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New Hillsborough (NJ) Volunteer Fire Company No. 1 Pumper Boasts Low Hosebed

By Alan M. Petrillo

The Hillsborough (NJ) Volunteer Fire Company No. 1, one of three fire districts in the New Jersey township of Hillsborough, popped up on the town’s apparatus replacement schedule, which meant a new pumper for the fire company that covers all of the city of Flagtown and bordering areas out of a single station.

But a year and a half into the spec process, the fire company scrapped its original pumper design and went back to the drawing board, assisted by KME and Jim Philips, salesman for First Priority Emergency Vehicles. “Once they got on board, the project took off like wildfire,” says Hillsborough’s chief, Dave Foelsch. “Our prime protection area is rural with a lot of back-country roads, so we wanted to have a pumper with a short wheelbase, at least no longer than our quint, which fits everywhere in our district.”

Foelsch notes that because the other two fire companies in the township have rescue trucks, his department would not be getting one, “so we also had to set this pumper up to carry rescue equipment. Plus, we wanted to plan the engine for use not only now, but for 25 years from now.” Foelsch adds that he also was concerned about the ability to get the maximum gallonage out of the pumper in case it is the only one that shows up at a fire scene.

“We have a lot of residential condominium complexes in our district that are laid out like mazes with narrow streets, and most complexes don’t have sprinklers,” he says. “We wanted all the discharges on our new pumper to come off the front and rear of the vehicle so we wouldn’t close down any narrow roadways with our hoselines.”

Phillips says the end result for Hillsborough “is an engine that carries rescue equipment on it—a spreader, cutter and rams. This is a very custom rig because they wanted a large hosebed capacity, a low hosebed height, and a six-person cab.”

The custom pumper is built on a 100-inch-wide KME Predator™ LXFD chassis and cab with a 22-inch raised roof, all 3/16-inch Flex aluminum construction, with black Line-X interior cab trim, grey Line-X floor trim, Line-X in all compartments, and USSC Valor seats.

Ryan Slane, pumper product manager for KME, says KME got Hillsborough the low hosebed of 64 inches from its floor to the ground by using a 750-gallon L-shaped water tank, which allowed full-height and full-depth compartments on both sides of the rig. Overall length of the pumper is 35 feet 10½ inches, overall height is 10 feet 7½ inches, and wheelbase is 226 inches. The vehicle is powered by a Cummins 500-hp ISX 12 engine, and an Allison 4000 EVS automatic transmission.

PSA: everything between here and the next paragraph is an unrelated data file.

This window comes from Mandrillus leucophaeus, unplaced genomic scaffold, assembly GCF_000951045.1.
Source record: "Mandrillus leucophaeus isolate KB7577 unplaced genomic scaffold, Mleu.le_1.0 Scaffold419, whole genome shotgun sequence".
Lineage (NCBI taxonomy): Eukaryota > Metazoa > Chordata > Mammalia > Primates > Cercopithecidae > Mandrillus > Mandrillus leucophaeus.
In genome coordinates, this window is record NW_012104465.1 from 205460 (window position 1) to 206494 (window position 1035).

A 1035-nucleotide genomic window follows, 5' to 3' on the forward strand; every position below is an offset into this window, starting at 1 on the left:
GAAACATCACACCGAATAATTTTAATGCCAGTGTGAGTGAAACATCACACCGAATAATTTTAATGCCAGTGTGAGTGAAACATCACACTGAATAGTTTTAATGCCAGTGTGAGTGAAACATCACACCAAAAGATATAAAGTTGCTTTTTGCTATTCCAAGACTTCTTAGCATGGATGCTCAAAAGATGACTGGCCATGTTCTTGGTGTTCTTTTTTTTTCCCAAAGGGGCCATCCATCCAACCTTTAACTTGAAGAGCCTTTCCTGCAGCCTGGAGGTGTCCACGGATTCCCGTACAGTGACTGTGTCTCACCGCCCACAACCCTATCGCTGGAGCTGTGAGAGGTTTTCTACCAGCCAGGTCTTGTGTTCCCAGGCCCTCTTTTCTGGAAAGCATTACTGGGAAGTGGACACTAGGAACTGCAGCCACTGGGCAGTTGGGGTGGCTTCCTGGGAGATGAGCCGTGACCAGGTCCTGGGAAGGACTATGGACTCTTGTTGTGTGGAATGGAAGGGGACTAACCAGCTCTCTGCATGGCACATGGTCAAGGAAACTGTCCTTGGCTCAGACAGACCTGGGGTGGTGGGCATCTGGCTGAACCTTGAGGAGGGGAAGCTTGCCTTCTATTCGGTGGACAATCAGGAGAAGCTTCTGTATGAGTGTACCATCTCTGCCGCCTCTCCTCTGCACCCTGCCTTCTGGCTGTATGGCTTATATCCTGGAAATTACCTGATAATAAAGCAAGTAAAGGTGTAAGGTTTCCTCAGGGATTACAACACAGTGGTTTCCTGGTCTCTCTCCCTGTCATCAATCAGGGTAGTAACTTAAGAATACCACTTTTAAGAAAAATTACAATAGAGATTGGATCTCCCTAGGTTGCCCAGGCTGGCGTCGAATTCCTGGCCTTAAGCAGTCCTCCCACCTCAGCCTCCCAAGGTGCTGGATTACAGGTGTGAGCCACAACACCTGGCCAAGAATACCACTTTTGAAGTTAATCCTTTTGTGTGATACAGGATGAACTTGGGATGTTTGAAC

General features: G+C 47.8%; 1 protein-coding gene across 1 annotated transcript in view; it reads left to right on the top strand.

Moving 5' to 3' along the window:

Slane notes that the 27-inch black Line-X painted steel extended front bumper holds three hose wells with discharges, a 6-inch front suction, two air horns, and a semirecessed Federal Signal Q2B mechanical siren. “We were able to give them an 11-degree angle of approach, even with the large front bumper,” Slane observes. The pumper has a Hale QMax-225 2,250-gpm single-stage pump, a 750-gallon UPF Poly water tank with a 30-gallon integral foam cell, and a FoamPro 2002 foam system. Price on the pumper was $712,807.

Foelsch says the front bumper carries 300 feet of 2½-inch hoseline tipped with a master stream appliance, and two 1¾-inch hoselines of 250 feet each. “With the setbacks on some of our condos, we need 300 feet to get where we need to go,” he points out. “On the back of the pumper, we have 300 feet of preconnected 1¾-inch hose, 300 feet of 2½-inch, and 300 feet of 3-inch. Plus, we carry 1,000 feet of 5-inch LDH in the hosebed.”

The volunteer fire company has 65 firefighters on its rolls, 35 of whom the chief classifies as active. Its other apparatus includes a 2007 Seagrave quint with a 1,500-gpm pump, 350-gallon water tank, two 20-gallon Class A foam tanks, and a CAFS; a 2003 Seagrave/Kenworth tanker with a 1,500-gpm pump, a 3,200-gallon water tank, and a 3,000-gallon portable water tank; a 2015 Ford F-450 brush truck with a First Attack skid unit and 200-gallon water tank; a 1972 AM General (ex-US Army) 2½-ton brush truck with a skid unit and 200-gallon water tank; a 2013 Polaris Ranger 6×6 UTV with a Darley pump powered by a 5.5-hp Honda engine, a 95-gallon water tank, and a 5-gallon foam tank; a Mercury ERB Model 380 emergency response boat; and two Chevy Suburban chief vehicles.

Foelsch notes that “KME was extremely understanding of our wants and needs, and the craftsmanship on the pumper is great. They did everything we wanted, and we never heard from them ‘we can’t do that.’ They built the pumper of our dreams.”

ALAN M. PETRILLO is a Tucson, Arizona-based journalist, the author of three novels and five nonfiction books, and a member of the Fire Apparatus & Emergency Equipment editorial advisory board. He served 22 years with the Verdoy (NY) Fire Department, including in the position of chief.

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2 comments

  1. What’s the big deal with a low hosebed? My department, along with countless others including FDNY have been doing this for years. This article makes it seem as if there so many “new” ideas when they have been in use for so many years already. Also, just my opinion, they should have stuck with Seagrave. Safest cab on the market!

  2. A. J. Pantel. So. Fallsburg N. Y. FD

    This was an excellent overview of how to ensure that the fire district taxpayers get the best bang for their buck. By following the recommended practices buyer’s remorse should be avoided. I particularly liked the idea of requiring a detailed table of contents to facilitate easy comparison of one bid against the other.

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